There are two ways to build PHP. First way is the simplest and no-mess way, using Homebrew - or any equivalent package manager depending on your system. If you are not already familiar with package managers, I strongly suggest you to be. They make lives easier for sure. The second way is the slow & messy way; building it from scratch without any package manager. It may be slow and messy but actually, it gives you more options while building. This is my way of installing PHP on my servers, but on my personal computer; since I don’t have any deep specific requirements - and for simplicity too - I’ll be using and talking about the Homebrew way. I’ll publish a tutorial about this too, but now let’s start.
First, update the Homebrew and get the required formulas - formulas are just packages, like those in aptitude. If you don’t have Homebrew yet, visit this page for installation and detailed usage: http://brew.sh
brew update && brew tap homebrew/php
See which versions of PHP we can have.
brew search php
There will be a long list. If you see something like "homebrew/php/php70" then it’s OK. Now let’s look at the options we have.
brew options php70
You can use any of these options while installing PHP, but do not forget to include
--with-thread-safety, it is essential for threading extensions. Now start the installation
brew install php70 --with-thread-safety --with-homebrew-curl
After some time - brace yourself, it might take a little long - depending on your internet and Mac’s speed, installation finishes. Now install some extensions. My recommendations are here but you can find all the extensions by
brew search php70-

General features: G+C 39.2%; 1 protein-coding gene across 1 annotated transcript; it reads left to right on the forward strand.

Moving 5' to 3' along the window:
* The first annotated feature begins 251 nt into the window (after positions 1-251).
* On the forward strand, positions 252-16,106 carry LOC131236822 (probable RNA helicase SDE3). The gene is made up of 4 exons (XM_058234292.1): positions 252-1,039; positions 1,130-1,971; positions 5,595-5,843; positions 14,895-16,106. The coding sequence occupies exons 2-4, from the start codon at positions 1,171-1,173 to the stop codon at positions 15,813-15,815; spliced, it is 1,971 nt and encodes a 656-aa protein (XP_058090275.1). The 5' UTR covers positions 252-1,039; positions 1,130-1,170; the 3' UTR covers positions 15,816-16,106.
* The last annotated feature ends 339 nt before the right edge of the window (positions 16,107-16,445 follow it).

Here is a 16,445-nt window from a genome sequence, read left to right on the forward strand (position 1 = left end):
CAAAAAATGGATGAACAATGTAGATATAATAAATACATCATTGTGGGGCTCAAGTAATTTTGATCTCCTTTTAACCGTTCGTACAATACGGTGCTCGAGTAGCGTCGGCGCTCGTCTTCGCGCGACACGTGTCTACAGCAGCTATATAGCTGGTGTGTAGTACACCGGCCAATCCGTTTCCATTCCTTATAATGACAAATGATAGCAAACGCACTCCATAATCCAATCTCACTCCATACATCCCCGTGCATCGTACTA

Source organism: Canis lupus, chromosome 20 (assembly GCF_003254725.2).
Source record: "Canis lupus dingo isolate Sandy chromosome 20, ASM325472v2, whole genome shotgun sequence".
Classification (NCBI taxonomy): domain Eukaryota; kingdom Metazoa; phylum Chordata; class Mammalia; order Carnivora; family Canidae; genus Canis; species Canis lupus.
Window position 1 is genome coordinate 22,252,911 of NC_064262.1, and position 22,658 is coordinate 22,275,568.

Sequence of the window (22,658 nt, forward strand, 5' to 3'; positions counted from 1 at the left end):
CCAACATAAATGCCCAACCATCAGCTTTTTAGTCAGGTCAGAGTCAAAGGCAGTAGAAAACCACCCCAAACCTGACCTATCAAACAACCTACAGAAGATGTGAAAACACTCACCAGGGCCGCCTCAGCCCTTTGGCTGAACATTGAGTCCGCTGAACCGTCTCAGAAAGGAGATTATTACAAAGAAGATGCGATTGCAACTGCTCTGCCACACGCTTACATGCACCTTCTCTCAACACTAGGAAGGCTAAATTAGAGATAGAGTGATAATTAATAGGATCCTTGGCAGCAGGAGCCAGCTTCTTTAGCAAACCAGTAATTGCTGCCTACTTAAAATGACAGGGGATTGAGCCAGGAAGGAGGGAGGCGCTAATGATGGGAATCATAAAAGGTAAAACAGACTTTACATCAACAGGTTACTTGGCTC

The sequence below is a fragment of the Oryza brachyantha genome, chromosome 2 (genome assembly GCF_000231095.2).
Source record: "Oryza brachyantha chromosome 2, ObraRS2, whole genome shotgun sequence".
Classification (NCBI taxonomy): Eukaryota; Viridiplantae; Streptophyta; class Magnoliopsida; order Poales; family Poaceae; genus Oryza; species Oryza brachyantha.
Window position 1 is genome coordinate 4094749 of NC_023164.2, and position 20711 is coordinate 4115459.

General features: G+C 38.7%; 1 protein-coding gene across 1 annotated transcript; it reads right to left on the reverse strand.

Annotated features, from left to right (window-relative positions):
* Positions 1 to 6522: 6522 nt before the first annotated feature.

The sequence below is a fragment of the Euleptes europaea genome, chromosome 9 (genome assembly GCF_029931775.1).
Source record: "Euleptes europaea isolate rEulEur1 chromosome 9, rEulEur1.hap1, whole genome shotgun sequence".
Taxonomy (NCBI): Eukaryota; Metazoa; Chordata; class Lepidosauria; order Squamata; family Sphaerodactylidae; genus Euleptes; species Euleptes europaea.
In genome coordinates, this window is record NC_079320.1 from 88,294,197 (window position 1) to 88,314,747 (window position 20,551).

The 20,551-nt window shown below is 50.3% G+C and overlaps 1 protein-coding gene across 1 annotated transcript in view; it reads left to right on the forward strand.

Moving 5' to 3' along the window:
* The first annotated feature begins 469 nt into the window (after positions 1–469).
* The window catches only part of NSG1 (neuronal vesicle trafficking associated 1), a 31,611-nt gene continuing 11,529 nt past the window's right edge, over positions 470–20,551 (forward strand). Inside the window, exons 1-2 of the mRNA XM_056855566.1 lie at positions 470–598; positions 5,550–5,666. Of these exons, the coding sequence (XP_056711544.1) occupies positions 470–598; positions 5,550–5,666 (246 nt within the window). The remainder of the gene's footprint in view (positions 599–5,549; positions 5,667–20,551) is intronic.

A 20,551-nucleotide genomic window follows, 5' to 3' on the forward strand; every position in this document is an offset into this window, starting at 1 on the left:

brew install php70-opcache php70-mcrypt php70-pthreads php70-xdebug --build-from-source brew install php70-memcached --build-from-source --HEAD
Installation is done, let’s continue with configuration.
I start by adding PHP support in Apache. First you have to find the path to your httpd.conf file: (mostly it’ll be
httpd -V | grep SERVER\_CONFIG\_FILE
Open the file with a text editor, also with privileges otherwise you can’t make changes - use
sudo for example.
sudo nano PATH-TO-YOUR-CONFIG
Add these at the end of the file
LoadModule php7_module /usr/local/opt/php70/libexec/apache2/libphp7.so <FilesMatch .phpgt; SetHandler application/x-httpd-php </FilesMatch>
Then find this line
and change with:
DirectoryIndex index.php index.html
You can close the config file. Now let’s set up the
php.ini. First make a link to the new
sudo mv /etc/php.ini /etc/php.ini_old sudo ln -s /usr/local/etc/php/7.0/php.ini /etc/php.ini
/etcis the path to my .ini file. You can see yours by running:
Then this file needs some configuration too. Find
;date.timezone =and set your timezone. Mine is:
date.timezone = "Europe/Istanbul"
;opcache.enable_cliand set them both to
1, also delete the
;(semicolon) prefixes. For detailed opcache settings, visit this page: https://www.scalingphpbook.com/best-zend-opcache-settings-tuning-config/
There are tons of options in the
httpd.conf, I can’t include them all here but I suggest you to make some research and find the best options that suit your case. After these, it should be all set. Open a new terminal window, fire up your server and check the PHP version. You can also see your installed extensions by running
sudo httpd -k restart php -v
My next post will be about using pThreads. If you have questions or recommendations about PHP 7, please let me know.